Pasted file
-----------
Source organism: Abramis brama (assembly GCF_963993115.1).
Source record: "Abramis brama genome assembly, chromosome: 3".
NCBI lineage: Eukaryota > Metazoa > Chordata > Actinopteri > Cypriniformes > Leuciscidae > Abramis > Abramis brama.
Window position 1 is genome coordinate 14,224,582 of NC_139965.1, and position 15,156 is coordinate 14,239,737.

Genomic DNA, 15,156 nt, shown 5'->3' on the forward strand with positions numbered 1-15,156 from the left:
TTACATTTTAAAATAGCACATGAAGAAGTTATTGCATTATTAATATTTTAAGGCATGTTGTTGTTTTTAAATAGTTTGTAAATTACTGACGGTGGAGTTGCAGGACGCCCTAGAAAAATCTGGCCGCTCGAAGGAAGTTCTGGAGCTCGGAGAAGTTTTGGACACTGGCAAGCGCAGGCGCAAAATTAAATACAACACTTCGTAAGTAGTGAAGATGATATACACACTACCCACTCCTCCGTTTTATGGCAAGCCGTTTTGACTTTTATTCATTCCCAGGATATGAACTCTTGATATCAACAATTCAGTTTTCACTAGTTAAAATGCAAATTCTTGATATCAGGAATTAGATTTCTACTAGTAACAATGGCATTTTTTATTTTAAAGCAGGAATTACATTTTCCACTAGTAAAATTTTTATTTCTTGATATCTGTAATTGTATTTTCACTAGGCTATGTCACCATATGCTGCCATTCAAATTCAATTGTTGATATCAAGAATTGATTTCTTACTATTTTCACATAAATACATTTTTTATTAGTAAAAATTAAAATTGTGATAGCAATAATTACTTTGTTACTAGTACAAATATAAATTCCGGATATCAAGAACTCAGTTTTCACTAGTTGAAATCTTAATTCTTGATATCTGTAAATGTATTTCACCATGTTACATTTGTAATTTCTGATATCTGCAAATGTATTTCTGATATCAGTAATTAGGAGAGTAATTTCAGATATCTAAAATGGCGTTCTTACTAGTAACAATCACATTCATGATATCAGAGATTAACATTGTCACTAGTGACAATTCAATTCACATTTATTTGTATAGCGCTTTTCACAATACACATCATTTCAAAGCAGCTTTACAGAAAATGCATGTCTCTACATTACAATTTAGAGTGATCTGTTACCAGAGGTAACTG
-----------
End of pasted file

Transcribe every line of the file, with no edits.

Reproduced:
Source organism: Abramis brama (assembly GCF_963993115.1).
Source record: "Abramis brama genome assembly, chromosome: 3".
NCBI lineage: Eukaryota > Metazoa > Chordata > Actinopteri > Cypriniformes > Leuciscidae > Abramis > Abramis brama.
Window position 1 is genome coordinate 14,224,582 of NC_139965.1, and position 15,156 is coordinate 14,239,737.

Genomic DNA, 15,156 nt, shown 5'->3' on the forward strand with positions numbered 1-15,156 from the left:
TTACATTTTAAAATAGCACATGAAGAAGTTATTGCATTATTAATATTTTAAGGCATGTTGTTGTTTTTAAATAGTTTGTAAATTACTGACGGTGGAGTTGCAGGACGCCCTAGAAAAATCTGGCCGCTCGAAGGAAGTTCTGGAGCTCGGAGAAGTTTTGGACACTGGCAAGCGCAGGCGCAAAATTAAATACAACACTTCGTAAGTAGTGAAGATGATATACACACTACCCACTCCTCCGTTTTATGGCAAGCCGTTTTGACTTTTATTCATTCCCAGGATATGAACTCTTGATATCAACAATTCAGTTTTCACTAGTTAAAATGCAAATTCTTGATATCAGGAATTAGATTTCTACTAGTAACAATGGCATTTTTTATTTTAAAGCAGGAATTACATTTTCCACTAGTAAAATTTTTATTTCTTGATATCTGTAATTGTATTTTCACTAGGCTATGTCACCATATGCTGCCATTCAAATTCAATTGTTGATATCAAGAATTGATTTCTTACTATTTTCACATAAATACATTTTTTATTAGTAAAAATTAAAATTGTGATAGCAATAATTACTTTGTTACTAGTACAAATATAAATTCCGGATATCAAGAACTCAGTTTTCACTAGTTGAAATCTTAATTCTTGATATCTGTAAATGTATTTCACCATGTTACATTTGTAATTTCTGATATCTGCAAATGTATTTCTGATATCAGTAATTAGGAGAGTAATTTCAGATATCTAAAATGGCGTTCTTACTAGTAACAATCACATTCATGATATCAGAGATTAACATTGTCACTAGTGACAATTCAATTCACATTTATTTGTATAGCGCTTTTCACAATACACATCATTTCAAAGCAGCTTTACAGAAAATGCATGTCTCTACATTACAATTTAGAGTGATCTGTTACCAGAGGTAACTG